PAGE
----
Advertisement
We've partnered up with Nixers.com to offer a space where you can talk directly to Peter from Nixers.com and get an exclusive Boards.ie discount code for a free job listing. If you are recruiting or know anyone else who is please check out the forum here.
If you have a new account but can't post, please email Niamh on [email protected] for help to verify your email address. Thanks :)

Is there a chance it could just die off completely?

  • 29-05-2020 10:16pm
    #1
    Closed Accounts Posts: 4,550 ✭✭✭ ShineOn7


    Or to the point where it's a tiny risk?

    It's a virus, so by definition don't they just feck off eventually?

    Will Covid just eventually die out completely/to the point where it's barely a threat 318 votes

    Yes, within the next 6 months
    72% 230 votes
    Yes, within the next 12 months
    16% 51 votes
    Yes, but not till 2022
    7% 24 votes
    Yes, but not till 2023
    3% 10 votes
    It'll be around past 2023
    0% 3 votes


«1345

Comments

  • Moderators, Sports Moderators Posts: 2,157 Mod ✭✭✭✭ L1m1tless


    images?q=tbn%3AANd9GcRlLJBCEnRfmQEmLXvf6PiqY1KIbXvfKNJoIuJz851XoV1kEc12&usqp=CAU


  • Closed Accounts Posts: 4,550 ✭✭✭ ShineOn7


    Poll added


  • Registered Users Posts: 1,812 ✭✭✭ Wesser


    You didnt put any option for ' no' in the poll


  • Closed Accounts Posts: 4,550 ✭✭✭ ShineOn7


    Wesser wrote: »
    You didnt put any option for ' no' in the poll


    "It'll be around past 2023" is as negative as it should get


  • Registered Users Posts: 71,902 ✭✭✭✭ Atlantic Dawn


    The chance of getting it now if you have sense is near zero.


  • Advertisement
  • Registered Users Posts: 17,796 ✭✭✭✭ hatrickpatrick


    The Spanish flu did, and to this day they're still not quite sure why.


  • Registered Users Posts: 5,411 ✭✭✭ bb1234567


    Do you mean globally or in Ireland? Ireland and some countries may get rid of it, but outbreaks will clearly not be kept under control in a lot of developing countries , so it'll be a good while before it's gone from the entire world, in fact some countries appear to be easing restrictions even as the outbreak gets worse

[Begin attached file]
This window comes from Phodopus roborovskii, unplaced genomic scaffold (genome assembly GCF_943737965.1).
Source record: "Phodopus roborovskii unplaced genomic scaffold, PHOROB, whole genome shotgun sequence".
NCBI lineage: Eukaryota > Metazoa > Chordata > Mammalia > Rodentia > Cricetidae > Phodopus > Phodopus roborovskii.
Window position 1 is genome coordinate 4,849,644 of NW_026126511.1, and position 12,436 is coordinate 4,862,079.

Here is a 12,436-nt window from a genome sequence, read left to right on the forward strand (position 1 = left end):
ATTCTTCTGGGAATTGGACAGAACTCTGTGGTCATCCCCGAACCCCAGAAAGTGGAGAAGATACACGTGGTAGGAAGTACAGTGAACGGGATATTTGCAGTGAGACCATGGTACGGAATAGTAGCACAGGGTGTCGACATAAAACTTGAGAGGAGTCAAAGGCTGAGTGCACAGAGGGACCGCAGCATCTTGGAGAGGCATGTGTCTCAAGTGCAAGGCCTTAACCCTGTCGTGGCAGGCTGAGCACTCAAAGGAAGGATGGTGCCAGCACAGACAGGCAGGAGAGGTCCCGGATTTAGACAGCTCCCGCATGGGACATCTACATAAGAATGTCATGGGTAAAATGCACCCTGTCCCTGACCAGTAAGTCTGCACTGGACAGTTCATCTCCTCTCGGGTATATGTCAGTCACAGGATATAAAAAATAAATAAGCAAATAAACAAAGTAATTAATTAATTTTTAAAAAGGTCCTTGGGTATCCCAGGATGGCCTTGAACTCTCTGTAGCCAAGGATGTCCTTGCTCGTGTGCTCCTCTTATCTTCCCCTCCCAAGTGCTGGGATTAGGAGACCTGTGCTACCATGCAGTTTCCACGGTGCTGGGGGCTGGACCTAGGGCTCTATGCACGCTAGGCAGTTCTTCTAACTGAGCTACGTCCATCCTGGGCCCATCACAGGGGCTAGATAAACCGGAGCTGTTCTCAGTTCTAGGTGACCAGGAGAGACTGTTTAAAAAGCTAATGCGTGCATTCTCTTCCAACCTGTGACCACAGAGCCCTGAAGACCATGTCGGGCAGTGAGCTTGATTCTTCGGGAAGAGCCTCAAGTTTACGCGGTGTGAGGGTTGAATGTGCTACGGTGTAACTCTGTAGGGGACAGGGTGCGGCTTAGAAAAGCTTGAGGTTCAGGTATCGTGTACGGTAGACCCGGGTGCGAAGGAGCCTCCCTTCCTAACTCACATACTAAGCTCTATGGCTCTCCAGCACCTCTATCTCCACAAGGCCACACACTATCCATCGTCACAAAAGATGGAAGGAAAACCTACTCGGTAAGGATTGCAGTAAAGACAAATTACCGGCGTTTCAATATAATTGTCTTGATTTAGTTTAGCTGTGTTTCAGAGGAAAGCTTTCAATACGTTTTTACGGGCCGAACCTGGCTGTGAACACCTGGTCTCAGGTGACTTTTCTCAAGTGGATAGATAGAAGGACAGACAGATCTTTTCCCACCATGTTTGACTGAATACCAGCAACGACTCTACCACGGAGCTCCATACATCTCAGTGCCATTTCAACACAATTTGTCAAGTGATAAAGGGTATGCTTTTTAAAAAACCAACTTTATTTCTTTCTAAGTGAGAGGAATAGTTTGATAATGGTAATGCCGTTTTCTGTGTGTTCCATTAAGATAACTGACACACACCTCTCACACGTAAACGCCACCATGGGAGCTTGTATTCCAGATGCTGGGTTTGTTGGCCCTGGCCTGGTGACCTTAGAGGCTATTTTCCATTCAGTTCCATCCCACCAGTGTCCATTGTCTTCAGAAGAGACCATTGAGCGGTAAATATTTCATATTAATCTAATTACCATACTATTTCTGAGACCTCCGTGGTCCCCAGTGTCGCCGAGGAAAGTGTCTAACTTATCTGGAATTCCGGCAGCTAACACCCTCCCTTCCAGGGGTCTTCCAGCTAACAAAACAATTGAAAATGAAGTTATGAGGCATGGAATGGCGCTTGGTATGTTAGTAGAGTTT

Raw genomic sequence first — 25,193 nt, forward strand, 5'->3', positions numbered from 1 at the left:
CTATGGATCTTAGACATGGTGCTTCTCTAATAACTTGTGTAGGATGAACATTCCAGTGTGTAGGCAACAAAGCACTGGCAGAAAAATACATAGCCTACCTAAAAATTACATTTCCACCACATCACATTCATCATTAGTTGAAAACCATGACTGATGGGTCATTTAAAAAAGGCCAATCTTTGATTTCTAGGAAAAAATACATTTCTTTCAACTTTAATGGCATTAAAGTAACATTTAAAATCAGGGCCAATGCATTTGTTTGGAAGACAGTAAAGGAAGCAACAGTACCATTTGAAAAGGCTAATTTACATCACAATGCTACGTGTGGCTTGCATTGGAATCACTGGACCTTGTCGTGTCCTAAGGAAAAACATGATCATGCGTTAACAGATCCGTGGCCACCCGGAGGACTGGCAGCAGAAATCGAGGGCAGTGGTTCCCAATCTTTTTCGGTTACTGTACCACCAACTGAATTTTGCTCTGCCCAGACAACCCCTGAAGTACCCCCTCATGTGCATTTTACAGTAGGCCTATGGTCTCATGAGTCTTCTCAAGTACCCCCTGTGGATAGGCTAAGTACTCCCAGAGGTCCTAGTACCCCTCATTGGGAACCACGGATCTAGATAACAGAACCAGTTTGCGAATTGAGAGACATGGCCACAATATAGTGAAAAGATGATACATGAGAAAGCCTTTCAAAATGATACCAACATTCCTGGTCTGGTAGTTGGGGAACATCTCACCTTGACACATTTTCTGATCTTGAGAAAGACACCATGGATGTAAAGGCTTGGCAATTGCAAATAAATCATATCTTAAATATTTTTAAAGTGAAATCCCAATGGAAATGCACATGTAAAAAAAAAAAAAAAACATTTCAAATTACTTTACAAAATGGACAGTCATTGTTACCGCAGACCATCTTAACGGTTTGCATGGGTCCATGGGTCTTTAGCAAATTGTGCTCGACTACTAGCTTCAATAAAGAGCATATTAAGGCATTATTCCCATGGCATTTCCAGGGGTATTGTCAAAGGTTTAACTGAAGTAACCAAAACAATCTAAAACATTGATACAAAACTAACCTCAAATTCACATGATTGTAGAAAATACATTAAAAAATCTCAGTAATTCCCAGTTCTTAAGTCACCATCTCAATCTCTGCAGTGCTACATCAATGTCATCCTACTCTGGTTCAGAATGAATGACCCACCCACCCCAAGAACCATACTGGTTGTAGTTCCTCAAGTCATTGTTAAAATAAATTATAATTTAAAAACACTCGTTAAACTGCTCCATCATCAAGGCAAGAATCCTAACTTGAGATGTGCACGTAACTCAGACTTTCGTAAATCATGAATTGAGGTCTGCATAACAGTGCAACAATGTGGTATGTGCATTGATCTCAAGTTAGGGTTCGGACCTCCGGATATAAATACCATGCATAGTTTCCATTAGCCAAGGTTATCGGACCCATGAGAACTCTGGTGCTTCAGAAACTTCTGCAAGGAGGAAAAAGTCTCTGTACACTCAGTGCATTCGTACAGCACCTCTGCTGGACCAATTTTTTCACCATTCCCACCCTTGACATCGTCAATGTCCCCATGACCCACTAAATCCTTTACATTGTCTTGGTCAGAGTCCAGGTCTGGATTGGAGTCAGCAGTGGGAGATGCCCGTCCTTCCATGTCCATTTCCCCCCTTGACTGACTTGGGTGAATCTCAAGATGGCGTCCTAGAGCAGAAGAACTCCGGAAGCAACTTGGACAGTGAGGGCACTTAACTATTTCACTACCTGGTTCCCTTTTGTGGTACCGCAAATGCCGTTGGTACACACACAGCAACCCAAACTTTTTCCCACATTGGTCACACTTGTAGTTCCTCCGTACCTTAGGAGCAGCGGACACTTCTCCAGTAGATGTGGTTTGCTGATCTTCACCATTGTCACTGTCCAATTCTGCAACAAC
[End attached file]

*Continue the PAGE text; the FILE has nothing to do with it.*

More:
• Registered Users Posts: 2,046 ✭✭✭ funnydoggy


    Not sure it'll die off but there are small signs the virus is changing. I don't think it's known yet if it's a good sign or not but you'd imagine that a virus is better if it spreads lots, and is less lethal. A bad virus would be more lethal but wouldn't be able to spread as much.

    Hopefully the virus is mutating to be more of a "good" virus, evolutionary wise.


  • Registered Users Posts: 1,152 ✭✭✭ beachhead


    Virus will remain active for years then go dormant.It hasn't devastated enough countries yet and controls are weak/non-existent in some northern and southern hemisphere


  • Registered Users Posts: 6,958 ✭✭✭ ceadaoin.


    SARS 1 evolved into a much less dangerous virus and then disappeared. There are a few indications that this may be happening with SARS 2. I'm hopeful


  • Advertisement
  • Registered Users Posts: 2,039 ✭✭✭ Peter Flynt


    The Spanish flu did, and to this day they're still not quite sure why.

    Estimated up to 100 million died. . . . Probably no one left to infect as everyone got it.


  • Registered Users Posts: 5,411 ✭✭✭ bb1234567


    Estimated up to 100 million died. . . . Probably no one left to infect as everyone got it.

    About 1 in 3 globally got it. A lot of people but not enough reason in itself to explain why it disappeared.


  • Registered Users Posts: 2,039 ✭✭✭ Peter Flynt


    bb1234567 wrote: »
    About 1 in 3 globally got it. A lot of people but not enough reason in itself to explain why it disappeared.

    There was a 2.5% death rate. . . If estimated 100m died then pretty much everyone got it.


  • Registered Users Posts: 14,848 ✭✭✭✭ stephenjmcd


    Who knows, there hasn't been a resurgence in Europe yet even within countries who've had restrictions relaxed for a number of weeks. It wasn't a theory I bought into a few weeks ago but we just have to wait and see, if it stays at low case numbers after restrictions lift then maybe it'll have evolved into something milder.

    It's a wait and see at the moment. The longer we go without a sudden continued increase in cases the more weight might be given to theories surrounding any possible change in behaviour of the virus


  • Registered Users Posts: 4,483 ✭✭✭ appledrop


    I dont think it will die off. I think it will be like the flu and it will come and go at different times during the year. Hopefully there will be a vaccine because we will have to learn to live with it.


  • Registered Users Posts: 21,653 ✭✭✭✭ Kermit.de.frog


    This will be like the Aliens franchise where the 2nd outing is the most eventful but more scary.

    Time to stock up on baked beans.


  • Registered Users Posts: 4,343 ✭✭✭ jacdaniel2014


    Internal lockdowns aren’t of much benefit.
    The real test will be when air travel gets going a bit and big crowds such as concerts etc.

    That’s when we’ll know if it’s going to come back or not.

    I hope it doesn’t because lockdown is no longer an option.


  • Banned (with Prison Access) Posts: 510 ✭✭✭ trapp


    This will be like the Aliens franchise where the 2nd outing is the most eventful but more scary.

    Time to stock up on baked beans.